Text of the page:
Twin Pines Observatory Motor Photos

Here is a close-up view of the motor, gear and rack placement with the motor cover removed.

I installed a 3 x 2 spar that runs across the observatory for mounting the gear rack.  The motor and spar are mounted approx. 2/3 of the way back from the front  of the observatory. I suppose I could have mounted it all the way against the back wall, but I was concerned that it might cause an issue where the roof would get skewed from driving it from one side only and come off the rails. However, I didn’t want it in the middle because it would interfere with the operation of the telescope.

The gear rack mounts have a clever design with slotted, ramped mounting points which make it easy to adjust the pinion gear to rack backlash and the height of engagement (which isn’t all that important). On the back wall the roof rollers are visible. These are small (1.75”) V-Groove rollers that ride on V-Groove rails that are mounted on top of 2 x 4’s at the front and rear of the structure.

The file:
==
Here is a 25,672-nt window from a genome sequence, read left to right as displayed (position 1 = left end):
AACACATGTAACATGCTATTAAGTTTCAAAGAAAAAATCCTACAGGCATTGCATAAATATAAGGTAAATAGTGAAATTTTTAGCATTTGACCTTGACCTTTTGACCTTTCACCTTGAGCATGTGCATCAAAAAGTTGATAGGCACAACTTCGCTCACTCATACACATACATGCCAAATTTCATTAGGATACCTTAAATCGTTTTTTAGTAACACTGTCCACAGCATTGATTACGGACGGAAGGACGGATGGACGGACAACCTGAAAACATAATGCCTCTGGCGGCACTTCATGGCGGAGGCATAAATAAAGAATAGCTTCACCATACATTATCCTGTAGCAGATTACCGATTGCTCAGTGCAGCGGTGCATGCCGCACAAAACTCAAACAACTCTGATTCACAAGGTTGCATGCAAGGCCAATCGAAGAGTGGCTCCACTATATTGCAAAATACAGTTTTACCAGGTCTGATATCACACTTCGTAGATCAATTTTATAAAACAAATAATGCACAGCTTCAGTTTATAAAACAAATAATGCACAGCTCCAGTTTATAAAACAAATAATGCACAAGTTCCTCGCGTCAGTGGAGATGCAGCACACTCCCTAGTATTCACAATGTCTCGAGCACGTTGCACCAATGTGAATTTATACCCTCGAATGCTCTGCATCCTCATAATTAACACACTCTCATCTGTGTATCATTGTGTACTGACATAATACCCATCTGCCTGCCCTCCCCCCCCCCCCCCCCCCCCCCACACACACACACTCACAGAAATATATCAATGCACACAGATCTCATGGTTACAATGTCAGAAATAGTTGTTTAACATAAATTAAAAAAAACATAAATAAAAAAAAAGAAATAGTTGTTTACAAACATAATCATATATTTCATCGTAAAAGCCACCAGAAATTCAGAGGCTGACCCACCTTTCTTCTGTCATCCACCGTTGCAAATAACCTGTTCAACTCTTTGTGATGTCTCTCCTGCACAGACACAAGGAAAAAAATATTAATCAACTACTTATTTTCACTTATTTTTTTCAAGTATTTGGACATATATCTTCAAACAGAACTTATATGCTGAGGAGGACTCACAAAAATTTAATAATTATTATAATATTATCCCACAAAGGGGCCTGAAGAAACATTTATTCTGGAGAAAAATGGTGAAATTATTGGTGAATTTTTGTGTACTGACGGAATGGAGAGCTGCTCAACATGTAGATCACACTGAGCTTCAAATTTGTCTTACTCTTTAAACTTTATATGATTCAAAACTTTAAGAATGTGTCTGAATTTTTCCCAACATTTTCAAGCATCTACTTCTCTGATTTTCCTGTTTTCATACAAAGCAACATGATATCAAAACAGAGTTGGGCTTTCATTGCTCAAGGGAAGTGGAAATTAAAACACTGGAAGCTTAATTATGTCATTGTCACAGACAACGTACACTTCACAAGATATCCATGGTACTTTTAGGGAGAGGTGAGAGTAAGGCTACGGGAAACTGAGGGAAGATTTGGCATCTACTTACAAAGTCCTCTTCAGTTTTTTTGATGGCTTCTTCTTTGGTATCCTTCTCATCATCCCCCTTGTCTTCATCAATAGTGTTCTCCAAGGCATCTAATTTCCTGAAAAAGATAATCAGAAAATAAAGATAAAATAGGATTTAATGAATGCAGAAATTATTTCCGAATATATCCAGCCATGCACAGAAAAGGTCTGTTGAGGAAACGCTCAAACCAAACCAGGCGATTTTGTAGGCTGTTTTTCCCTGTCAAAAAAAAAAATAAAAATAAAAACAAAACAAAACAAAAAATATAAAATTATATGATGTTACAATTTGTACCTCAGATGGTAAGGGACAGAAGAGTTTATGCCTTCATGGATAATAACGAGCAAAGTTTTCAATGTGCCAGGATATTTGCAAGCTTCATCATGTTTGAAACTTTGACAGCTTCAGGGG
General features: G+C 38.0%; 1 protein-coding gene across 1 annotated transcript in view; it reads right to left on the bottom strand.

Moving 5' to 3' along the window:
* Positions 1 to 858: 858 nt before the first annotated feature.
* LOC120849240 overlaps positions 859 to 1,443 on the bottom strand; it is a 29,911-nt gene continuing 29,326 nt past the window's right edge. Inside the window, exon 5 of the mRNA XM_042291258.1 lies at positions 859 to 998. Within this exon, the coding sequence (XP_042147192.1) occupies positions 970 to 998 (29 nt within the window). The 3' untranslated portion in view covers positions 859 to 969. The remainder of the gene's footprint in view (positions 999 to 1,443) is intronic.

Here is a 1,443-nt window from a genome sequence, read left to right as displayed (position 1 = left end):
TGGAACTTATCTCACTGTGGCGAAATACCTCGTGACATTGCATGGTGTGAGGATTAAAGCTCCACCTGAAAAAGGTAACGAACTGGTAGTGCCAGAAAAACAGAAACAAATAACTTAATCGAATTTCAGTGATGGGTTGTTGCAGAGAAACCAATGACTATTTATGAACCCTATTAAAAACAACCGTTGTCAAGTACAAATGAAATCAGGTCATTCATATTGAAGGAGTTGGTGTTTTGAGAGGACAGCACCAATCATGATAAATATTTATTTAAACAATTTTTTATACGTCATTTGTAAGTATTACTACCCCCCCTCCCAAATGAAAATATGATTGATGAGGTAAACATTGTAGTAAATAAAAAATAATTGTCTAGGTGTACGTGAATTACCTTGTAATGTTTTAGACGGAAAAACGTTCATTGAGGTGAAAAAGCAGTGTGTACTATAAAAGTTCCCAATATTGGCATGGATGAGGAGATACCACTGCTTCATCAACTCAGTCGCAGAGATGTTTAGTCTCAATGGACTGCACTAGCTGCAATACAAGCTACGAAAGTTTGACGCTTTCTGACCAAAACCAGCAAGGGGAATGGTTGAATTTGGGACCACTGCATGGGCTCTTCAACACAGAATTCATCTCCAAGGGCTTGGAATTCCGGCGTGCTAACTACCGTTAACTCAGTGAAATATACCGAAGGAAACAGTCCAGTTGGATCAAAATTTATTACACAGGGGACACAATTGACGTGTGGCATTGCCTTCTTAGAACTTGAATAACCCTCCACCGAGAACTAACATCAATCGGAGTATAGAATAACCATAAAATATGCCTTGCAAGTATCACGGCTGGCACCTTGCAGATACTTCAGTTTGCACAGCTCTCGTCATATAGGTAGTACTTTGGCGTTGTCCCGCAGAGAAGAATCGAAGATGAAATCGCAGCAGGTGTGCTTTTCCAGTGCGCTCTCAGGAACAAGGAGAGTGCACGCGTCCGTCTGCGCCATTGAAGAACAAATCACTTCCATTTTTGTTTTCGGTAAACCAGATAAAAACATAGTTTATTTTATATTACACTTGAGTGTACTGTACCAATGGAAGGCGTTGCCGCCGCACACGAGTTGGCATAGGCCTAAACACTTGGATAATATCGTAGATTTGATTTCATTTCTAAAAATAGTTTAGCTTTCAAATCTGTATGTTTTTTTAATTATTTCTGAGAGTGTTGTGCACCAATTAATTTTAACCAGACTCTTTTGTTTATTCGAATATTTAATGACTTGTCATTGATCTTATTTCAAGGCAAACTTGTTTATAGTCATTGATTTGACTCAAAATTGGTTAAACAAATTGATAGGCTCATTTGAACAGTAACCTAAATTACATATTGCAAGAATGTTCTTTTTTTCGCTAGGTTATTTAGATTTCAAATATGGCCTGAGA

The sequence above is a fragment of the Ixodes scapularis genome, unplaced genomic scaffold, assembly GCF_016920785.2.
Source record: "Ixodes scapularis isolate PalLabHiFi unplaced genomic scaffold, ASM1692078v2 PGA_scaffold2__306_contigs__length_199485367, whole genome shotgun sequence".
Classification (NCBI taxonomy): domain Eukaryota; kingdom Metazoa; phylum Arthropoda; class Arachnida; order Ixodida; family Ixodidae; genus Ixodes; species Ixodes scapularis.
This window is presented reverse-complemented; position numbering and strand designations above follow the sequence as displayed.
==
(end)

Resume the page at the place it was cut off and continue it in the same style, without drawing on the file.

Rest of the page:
I had to cut away part of the building to provide clearance for the rack to move outside when the roof opens. (Upper right of photo above motor).

Here is a view after the installation was completed and the cover was re-installed on the Aleko motor. I installed the little red push button and wired it across the motor activation terminals to have a convenient way to operate the motor from inside in case I’m working on something and don’t  want to use the SkyRoof app to operate the roof. Above the red button and to the right of it there is an opening where the user can install a special “key” which disengages a clutch in the motor so the roof can be moved manually, if needed. This turned out to be a very useful feature when installing everything but once everything is in place and operational, I rarely use it.

Here are links to YouTube videos showing the roof in operation from the inside of the observatory and from the outside:



As you can see in the video showing the roof opening, the roof never opens all the way due to the motor placement. But it really is a non-issue because I would never do any imaging at such a low altitude and there are trees in the way in that direction.

Hope this helps!

More photos available on request